Minimal staff at Cape fire stations because of disciplinary hearings
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Cape Town - Fire stations across Cape Town have been working with minimal staff for the last month because 525 firefighters are facing disciplinary hearings and are not allowed to work overtime.
The firefighters are facing disciplinary hearings for refusing to “work as required”. Their letters of notice from the City stated that the workers allegedly committed wilful gross misconduct when, during the period between October 1 and 8, 2019, they participated in an unlawful strike by refusing to work according to the shift system.
SA Municipal Workers Union (Samwu) secretary Mike Khumalo said that of the 525, at least 439 accepted the bargaining plea, 30 individuals were still training at the time and did not want to take the bargaining offer and their case would continue today and tomorrow.
Khumalo said 50 people were regarded as ring leaders by the City and their cases would continue next month. He said three others had died due to Covid-19.
City spokesperson Luthando Tyhalibongo said disciplinary processes have been completed for some staff members. The outcome of the process was a matter between the employer and its employees.
Tyhalibongo said there had been no impact on fire stations because of the disciplinary process. However, like many other frontline services, the City’s Fire and Rescue Service had been dealing with the impact of Covid-19 on staff, in addition to other sick leave requests.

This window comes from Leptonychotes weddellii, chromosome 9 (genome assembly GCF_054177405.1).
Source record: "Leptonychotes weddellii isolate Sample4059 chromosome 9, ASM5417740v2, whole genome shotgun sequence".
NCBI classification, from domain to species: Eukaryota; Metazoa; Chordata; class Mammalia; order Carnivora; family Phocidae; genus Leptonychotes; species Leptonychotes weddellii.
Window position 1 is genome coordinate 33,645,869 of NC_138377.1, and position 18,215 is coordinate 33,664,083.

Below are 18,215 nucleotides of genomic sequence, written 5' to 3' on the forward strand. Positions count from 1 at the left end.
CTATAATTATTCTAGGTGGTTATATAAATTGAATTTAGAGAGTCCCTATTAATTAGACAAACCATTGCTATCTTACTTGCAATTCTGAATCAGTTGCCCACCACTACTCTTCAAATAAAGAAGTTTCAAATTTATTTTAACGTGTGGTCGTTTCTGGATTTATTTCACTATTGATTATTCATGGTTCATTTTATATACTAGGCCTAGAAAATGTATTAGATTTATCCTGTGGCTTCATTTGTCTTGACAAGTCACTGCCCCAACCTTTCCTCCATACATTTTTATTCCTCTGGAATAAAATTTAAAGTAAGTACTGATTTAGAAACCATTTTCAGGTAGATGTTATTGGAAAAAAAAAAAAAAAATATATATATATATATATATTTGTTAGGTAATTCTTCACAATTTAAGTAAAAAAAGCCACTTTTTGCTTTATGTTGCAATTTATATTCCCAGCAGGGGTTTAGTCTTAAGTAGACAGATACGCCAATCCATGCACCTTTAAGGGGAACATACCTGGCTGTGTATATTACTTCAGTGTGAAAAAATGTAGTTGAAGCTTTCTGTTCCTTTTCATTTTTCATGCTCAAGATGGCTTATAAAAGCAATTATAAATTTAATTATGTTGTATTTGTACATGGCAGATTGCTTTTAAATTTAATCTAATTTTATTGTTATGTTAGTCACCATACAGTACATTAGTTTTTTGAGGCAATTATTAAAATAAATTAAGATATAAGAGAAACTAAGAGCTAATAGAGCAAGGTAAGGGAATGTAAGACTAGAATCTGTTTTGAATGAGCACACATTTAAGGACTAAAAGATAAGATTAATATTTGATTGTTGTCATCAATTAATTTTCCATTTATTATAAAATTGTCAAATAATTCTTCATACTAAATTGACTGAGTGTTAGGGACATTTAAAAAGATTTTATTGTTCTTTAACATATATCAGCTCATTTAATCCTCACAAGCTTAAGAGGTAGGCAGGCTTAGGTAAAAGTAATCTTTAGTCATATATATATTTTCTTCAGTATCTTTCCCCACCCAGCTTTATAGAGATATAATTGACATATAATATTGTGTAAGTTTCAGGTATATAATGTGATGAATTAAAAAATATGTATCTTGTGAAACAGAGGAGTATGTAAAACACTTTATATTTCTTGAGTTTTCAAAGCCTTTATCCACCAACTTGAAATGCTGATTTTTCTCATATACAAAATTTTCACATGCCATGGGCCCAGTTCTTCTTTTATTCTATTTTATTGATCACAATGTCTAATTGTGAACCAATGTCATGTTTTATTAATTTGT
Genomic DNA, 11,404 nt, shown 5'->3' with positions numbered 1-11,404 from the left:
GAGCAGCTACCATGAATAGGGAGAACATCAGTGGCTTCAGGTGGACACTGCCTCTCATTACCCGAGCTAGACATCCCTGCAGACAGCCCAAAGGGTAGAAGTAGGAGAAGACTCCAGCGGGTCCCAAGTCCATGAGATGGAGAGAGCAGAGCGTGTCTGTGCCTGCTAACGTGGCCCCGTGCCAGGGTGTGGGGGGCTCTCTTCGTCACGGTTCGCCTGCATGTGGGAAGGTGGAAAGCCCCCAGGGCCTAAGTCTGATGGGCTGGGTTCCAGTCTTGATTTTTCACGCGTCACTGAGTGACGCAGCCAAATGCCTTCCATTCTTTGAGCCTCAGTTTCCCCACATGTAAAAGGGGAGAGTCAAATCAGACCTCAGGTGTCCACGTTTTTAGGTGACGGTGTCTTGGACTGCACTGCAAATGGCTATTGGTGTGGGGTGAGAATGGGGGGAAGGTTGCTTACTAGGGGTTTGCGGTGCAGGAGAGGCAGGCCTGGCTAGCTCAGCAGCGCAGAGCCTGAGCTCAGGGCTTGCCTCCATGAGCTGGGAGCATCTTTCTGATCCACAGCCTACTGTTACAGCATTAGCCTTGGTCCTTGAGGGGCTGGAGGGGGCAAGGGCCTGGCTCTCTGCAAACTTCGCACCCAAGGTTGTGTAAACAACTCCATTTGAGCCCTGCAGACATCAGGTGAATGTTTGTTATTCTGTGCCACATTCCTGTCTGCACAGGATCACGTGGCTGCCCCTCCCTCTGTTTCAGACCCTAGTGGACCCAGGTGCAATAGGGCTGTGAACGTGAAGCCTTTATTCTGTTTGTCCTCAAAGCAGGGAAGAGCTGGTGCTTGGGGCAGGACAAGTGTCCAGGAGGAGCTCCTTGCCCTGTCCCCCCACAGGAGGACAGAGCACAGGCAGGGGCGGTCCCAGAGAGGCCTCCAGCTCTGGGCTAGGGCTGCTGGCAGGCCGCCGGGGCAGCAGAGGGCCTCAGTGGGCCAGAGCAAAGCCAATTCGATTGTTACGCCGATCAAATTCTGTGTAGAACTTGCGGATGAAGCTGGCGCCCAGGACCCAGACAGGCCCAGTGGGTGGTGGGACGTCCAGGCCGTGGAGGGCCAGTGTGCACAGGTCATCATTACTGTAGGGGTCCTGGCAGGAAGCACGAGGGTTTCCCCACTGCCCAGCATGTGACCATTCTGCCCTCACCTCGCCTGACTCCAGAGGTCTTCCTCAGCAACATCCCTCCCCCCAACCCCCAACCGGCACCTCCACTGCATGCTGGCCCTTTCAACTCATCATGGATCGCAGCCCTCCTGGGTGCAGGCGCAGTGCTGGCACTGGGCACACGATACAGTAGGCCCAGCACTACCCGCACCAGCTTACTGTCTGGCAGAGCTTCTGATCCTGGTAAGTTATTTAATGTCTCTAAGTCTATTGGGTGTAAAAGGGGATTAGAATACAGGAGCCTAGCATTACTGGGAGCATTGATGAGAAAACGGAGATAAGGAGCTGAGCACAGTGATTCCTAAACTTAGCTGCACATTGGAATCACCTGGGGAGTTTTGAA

The 100 firefighters sent to Canada will help with wildfire control after the country registered record high temperatures. They are from Working on Fire.
WOF firefighters are on their way to assist 🇨🇦— Working on Fire (@wo_fire) August 10, 2021
Wishing all firefighters and management staff a safe trip. #CanadaFires #WOFCanDeploy #mbfire #WOFinCanada @environmentza @CBCManitoba @ONforestfires@SABCNews @eNCA @IOL @CanHCZA @SouthAfricanHC @CIFFC pic.twitter.com/b0WvGyOIFX
Over 100 South African firefighters and personnel departed tonight for Canada to help combat the ongoing wildfires in Manitoba. For many, this is their 2nd or 3rd deployment to 🇨🇦. Thank you 🇿🇦 @wo_fire @environmentza pic.twitter.com/PcrKxN3LPh— Daniel Haboucha (@DanHabCAN) August 10, 2021
Working on Fire spokesperson Linton Rensburg said 100 members of the Department of Forestry, Fisheries and the Environment's WoF Fire Fighters and nine management members departed OR Tambo International Airport on a chartered BA flight to Winnipeg, via London, for a 34-day firefighting deployment to Canada.
Rensburg said those deployees, who had passed a transparent and rigorous selection process, had assembled six days ago in a marshalling camp, where they were subjected to a rigorous refresher assessment on their fitness, knowledge of Canadian equipment, map reading and fire safety.
Forestry, Fisheries and the Environment Minister Barbara Creecy said the request for assistance came from the Canadian Inter-agency Forest Fire Centre (CIFFC) which has, in terms of a Memorandum of Understanding between Canada and South Africa, asked for firefighting assistance from WoF to assist with their fire management in Canada.
WOF Firefighters have landed safely on Canadian soil. #ProtectingTheEnvironment #CanadaFires #WOFCanDeploy #mbfire #WOFinCanada @environmentza @CBCManitoba @ONforestfires@SABCNews @eNCA @IOL @CanHCZA @SouthAfricanHC @CIFFC pic.twitter.com/873AYEG9aW— Working on Fire (@wo_fire) August 11, 2021